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The Oak Lawn Tales – Getting Stronger

Along with being closeted gay and the not blond kid, I was a ninety eight pound weakling in high school.¬† The nervousness of screwing up in front of my classmates and my natural clumsiness¬† resulted in being bad at every thing, and I was always picked last for any sport in gym class.. Because my brother and sister were in cross country running and skiing I did them to and let me tell you, there is no better sport to try and bulk up and be manly than distance endurance sports. No wait, scratch that, that’s the worst thing you can do.

When I first started at KU I was interested in learning about the lifting weights, but I had been trained in from high school that people laugh at you when you aren’t good at things. Like most colleges, KU had a recreation center that had a swimming pool, racquetball courts, and of course, a weight room. Despite my fear curiosity got the better of me, and I would go in the morning to try out different pieces of equipment. I wanted to learn more, but I didn’t want people to know I wanted to know more, so I did what every ninety eight pound weakling does: I went to the book store. I was so scared my roommates would see my copy of Bill Pearl’s “Getting Stronger” that I tore off the spine label so you couldn’t tell what it was when it was in the book shelf. Throughout college I would work out at the rec center or in the weight rooms in the dorms, but I didn’t want people to know. It was my personal secret.

When I started working at Multi-National corp, one of the perks was a discount on a membership at the local gym. Compared to the student recreation center, this was a huge upgrade. First, this wasn’t just a gym, but a wellness community complete with lunch and smoothie bar, outdoor heated pool, racquetball courts, weights, and personal trainers. I had arrived. I began going on a very regular three to four times a week, partly because I could see improvement and partly because I had nothing better to do. When the topic of the gym came up at work, my co-workers would tell me how health conscious they used to be back in they day, then shake their large Dallas guts in front of me. It would just make me say to myself “Must keep going to the gym, must keep going to the gym…” Between the gym next to work and the weight room in my first apartment complex, I had plenty of places to get my gym time in. The new apartment had a weight room too, so the tradition continued after I moved.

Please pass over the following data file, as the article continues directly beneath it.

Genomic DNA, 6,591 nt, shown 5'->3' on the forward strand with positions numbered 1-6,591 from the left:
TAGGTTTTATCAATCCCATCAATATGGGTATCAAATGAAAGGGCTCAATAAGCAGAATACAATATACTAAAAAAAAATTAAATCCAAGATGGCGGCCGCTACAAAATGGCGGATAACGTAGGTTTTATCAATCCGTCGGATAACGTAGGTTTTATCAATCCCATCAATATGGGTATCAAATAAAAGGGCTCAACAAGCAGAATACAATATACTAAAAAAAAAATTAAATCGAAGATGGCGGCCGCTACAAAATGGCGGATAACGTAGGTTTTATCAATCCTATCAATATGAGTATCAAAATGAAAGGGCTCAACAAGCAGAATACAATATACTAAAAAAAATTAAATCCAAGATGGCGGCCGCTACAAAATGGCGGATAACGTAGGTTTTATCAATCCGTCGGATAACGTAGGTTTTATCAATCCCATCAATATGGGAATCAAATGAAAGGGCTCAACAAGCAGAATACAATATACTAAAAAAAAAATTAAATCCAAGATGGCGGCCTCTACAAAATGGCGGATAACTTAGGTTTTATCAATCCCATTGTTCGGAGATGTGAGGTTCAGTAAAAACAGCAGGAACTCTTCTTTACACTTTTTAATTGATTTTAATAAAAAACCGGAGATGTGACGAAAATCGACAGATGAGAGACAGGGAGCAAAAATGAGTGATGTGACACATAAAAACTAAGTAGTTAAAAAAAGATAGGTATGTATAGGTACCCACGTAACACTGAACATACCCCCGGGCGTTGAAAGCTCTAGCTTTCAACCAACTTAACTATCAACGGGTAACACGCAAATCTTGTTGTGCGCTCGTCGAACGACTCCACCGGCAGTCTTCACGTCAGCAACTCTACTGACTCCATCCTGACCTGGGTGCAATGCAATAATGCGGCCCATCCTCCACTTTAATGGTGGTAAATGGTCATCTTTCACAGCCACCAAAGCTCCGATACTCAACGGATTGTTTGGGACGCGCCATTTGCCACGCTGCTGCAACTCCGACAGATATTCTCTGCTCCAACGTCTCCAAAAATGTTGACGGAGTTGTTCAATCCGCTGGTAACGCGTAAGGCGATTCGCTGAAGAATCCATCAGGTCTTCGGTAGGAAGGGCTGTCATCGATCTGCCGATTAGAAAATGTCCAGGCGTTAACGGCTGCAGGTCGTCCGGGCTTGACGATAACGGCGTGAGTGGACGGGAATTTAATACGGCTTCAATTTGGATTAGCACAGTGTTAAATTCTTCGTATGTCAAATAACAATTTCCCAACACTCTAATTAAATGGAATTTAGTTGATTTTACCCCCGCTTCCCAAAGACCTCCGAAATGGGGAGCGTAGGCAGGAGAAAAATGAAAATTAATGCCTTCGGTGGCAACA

Some things I learned at the snooty gym:

  1. Rich fat old men like to have snooty gym memberships and go regularly, but they never lose any weight. This is very apparent when you see them naked in the locker room.
  2. No one will kick dirt on you, tease you, or otherwise even look at you while you work out. Most of the gym people are too busy looking at themselves.
  3. Don’t stare at the hot people. Look at their reflection in the mirror instead.
  4. The ratio of “people working out to look hot” to “people who are hot” who are working out is about three to one – lower than what’s advertised, but high enough to keep you coming back.
  5. Personal trainers comes in all types. If you’re trying to gain weight, don’t stick with the granola eating hippie whose all about pilates.
  6. By 24 I was already outside MTV’s target demographic. It was always on, and I always thought whatever was on was stupid.
  7. A workout partner is like a roommate – the things that make you break up are the little things. You don’t have to be best friends, but it helps if you’re interested in the same goals are starting at the same level.

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